NAGPRA Issues in Hawaii, 2005 (Especially the Controversy Regarding Forbes Cave [Kawaihae Cave]; and Conflict Among Bishop Museum, Hui Malama, and other groups)


(c) Copyright 2005, Kenneth R. Conklin, Ph.D. All rights reserved


The Forbes cave controversy up until the NAGPRA Review Committee hearing in St. Paul, Minnesota, May 9-11, 2003 was originally described and documented at:
https://www.angelfire.com/hi2/hawaiiansovereignty/nagpraforbes.html

The conflict among Bishop Museum, Hui Malama, and several competing groups of claimants became so complex and contentious that the controversy was the primary focus of the semiannual national meeting of the NAGPRA Review Committee meeting in St. Paul, Minnesota May 9-11, 2003. A webpage was created to cover that meeting and followup events related to it. But the Forbes Cave controversy became increasingly complex and contentious, leading to public awareness of other related issues. By the end of 2004, the webpage focusing on the NAGPRA Review Committee meeting and its aftermath had become exceedingly large, at more than 250 pages with an index of 22 topics at the top. See:
https://www.angelfire.com/hi2/hawaiiansovereignty/nagpraforbesafterreview.html

That large webpage became so difficult to use that it was stopped on December 29, 2004; and this present webpage was created as a continuation of it. As before, an index appears at the beginning, and additional topics will be added as events unfold. Readers may then scroll down to find the detailed coverage of each topic.

The main focus is the Forbes Cave controversy, and the on-going conflict among Bishop Museum, Hui Malama, La'akea Suganuma (Royal Hawaiian Academy of Traditional Arts), Abigail Kawananakoa, and other groups of claimants to bones and artifacts from Forbes Cave and from Bishop Museum. However, closely-related topics will also be covered, especially when they involve conflict among Bishop Museum, Hui Malama, and those other groups -- topics such as Kanupa Cave and the Emerson collection, the role of Hui Malama in relation to the island burial councils, etc.


This present webpage covers only the year 2005. For the continuation to year 2006, see:

https://www.angelfire.com/hi2/hawaiiansovereignty/nagprahawaii2006.html


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LIST OF TOPICS: Full coverage of each topic follows the list; the list is in roughly chronological order, created as events unfolded during 2005.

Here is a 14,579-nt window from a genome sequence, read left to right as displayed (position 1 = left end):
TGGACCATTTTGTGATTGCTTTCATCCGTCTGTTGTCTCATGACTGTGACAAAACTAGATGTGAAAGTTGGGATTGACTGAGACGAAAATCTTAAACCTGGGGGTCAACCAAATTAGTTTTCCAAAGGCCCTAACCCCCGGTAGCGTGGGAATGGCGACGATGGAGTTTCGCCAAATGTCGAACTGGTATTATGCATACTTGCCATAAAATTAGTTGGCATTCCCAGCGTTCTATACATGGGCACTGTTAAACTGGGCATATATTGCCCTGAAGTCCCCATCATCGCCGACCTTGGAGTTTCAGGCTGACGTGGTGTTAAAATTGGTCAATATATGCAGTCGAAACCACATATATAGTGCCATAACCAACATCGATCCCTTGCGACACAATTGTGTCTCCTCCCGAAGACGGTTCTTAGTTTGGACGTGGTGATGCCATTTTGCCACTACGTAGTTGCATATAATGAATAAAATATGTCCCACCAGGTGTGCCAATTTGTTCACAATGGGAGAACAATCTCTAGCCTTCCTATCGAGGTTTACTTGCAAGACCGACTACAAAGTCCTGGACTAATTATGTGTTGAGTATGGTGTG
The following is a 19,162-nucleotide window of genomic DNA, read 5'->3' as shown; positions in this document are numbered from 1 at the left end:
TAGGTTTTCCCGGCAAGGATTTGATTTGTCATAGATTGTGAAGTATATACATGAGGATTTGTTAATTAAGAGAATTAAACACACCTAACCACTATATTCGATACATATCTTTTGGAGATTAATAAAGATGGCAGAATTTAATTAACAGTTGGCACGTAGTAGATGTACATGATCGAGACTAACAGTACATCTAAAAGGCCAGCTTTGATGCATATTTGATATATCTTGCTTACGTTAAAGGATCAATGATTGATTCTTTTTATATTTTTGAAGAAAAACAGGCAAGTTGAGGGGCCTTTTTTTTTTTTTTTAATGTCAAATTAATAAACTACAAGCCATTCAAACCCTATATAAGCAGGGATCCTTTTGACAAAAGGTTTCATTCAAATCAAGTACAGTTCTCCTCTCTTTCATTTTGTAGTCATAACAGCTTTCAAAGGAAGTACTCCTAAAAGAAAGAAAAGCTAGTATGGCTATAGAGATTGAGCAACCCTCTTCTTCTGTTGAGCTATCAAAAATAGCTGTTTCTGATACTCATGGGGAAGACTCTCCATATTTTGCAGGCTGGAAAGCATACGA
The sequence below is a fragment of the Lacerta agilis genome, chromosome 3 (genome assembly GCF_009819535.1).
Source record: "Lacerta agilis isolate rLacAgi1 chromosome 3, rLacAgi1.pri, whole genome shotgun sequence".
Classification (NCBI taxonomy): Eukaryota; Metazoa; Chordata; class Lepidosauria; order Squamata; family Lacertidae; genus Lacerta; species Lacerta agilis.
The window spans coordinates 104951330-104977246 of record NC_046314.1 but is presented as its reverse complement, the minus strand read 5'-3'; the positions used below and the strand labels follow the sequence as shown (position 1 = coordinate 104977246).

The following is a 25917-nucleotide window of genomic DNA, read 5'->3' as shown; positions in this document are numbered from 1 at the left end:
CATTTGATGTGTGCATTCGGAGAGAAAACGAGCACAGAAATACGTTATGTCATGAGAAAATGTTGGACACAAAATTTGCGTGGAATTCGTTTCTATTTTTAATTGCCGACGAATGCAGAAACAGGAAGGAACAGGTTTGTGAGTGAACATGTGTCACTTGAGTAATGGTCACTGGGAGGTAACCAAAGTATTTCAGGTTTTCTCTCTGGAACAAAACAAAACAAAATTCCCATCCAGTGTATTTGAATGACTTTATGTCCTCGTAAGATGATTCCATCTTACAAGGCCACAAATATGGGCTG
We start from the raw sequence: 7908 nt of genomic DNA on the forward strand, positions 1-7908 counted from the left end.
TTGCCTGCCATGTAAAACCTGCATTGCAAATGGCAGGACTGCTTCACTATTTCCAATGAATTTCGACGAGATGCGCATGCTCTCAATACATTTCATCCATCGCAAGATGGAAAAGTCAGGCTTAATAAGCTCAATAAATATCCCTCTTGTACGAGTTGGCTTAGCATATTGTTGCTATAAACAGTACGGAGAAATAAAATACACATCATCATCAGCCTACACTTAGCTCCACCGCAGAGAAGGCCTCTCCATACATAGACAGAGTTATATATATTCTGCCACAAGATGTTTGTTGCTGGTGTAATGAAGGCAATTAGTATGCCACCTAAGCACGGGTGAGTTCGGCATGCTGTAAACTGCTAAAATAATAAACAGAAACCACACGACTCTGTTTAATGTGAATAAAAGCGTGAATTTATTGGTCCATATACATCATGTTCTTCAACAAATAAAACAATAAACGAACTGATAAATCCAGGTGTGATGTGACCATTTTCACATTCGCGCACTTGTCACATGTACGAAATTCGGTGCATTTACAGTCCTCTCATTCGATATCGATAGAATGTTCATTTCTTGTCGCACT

(1) On December 30, 2004 State of Hawai'i Legislative Auditor Marion Higa released her report on the state burial councils. The report focused on criticisms of administrative procedures related to the appointment of burial council members, and glitches in the processing of construction permits and related reburial decisions. The lengthy report contains interesting historical and cultural information about Hawaiian burial practices. 2 Newspaper articles and an editorial about the audit report are provided, plus a link to download the full report directly from the state auditor's office. Important excerpt from the Star-Bulletin article: "The audit criticized the state's historic-preservation law for citing the nonprofit Hui Malama I Na Kupuna O Hawaii Nei as an example of an "appropriate organization" that reburies remains and sacred items. "It infers authority and places an official imprimatur on the organization's behavior and practices," the audit said. The auditor's office recommended DLNR seek an amendment to remove Hui Malama from the historic-preservation law. Other reburial organizations accuse Hui Malama of "imposing its own burial protocol on others, despite the fact that Hawaiian burial practices vary from island to island, region to region, and even within families," the audit said.

(2) Meeting of the national NAGPRA REVIEW COMMITTEE scheduled for Honolulu for March 13-15, 2005. Presentations must be arranged in advance; statements and comments may also be submitted.

(3) Group headed by royal descendant and pretender to the throne, Abigail Kawanananakoa, age 78, is stepping into the Forbes Cave and other disputes in opposition to Hui Malama and in support of Bishop Museum and La'akea Suganuma. See also item (8), wherein this group won a federal court decision ordering Hui Malama to return the Forbes Cave artifacts to Bishop Museum.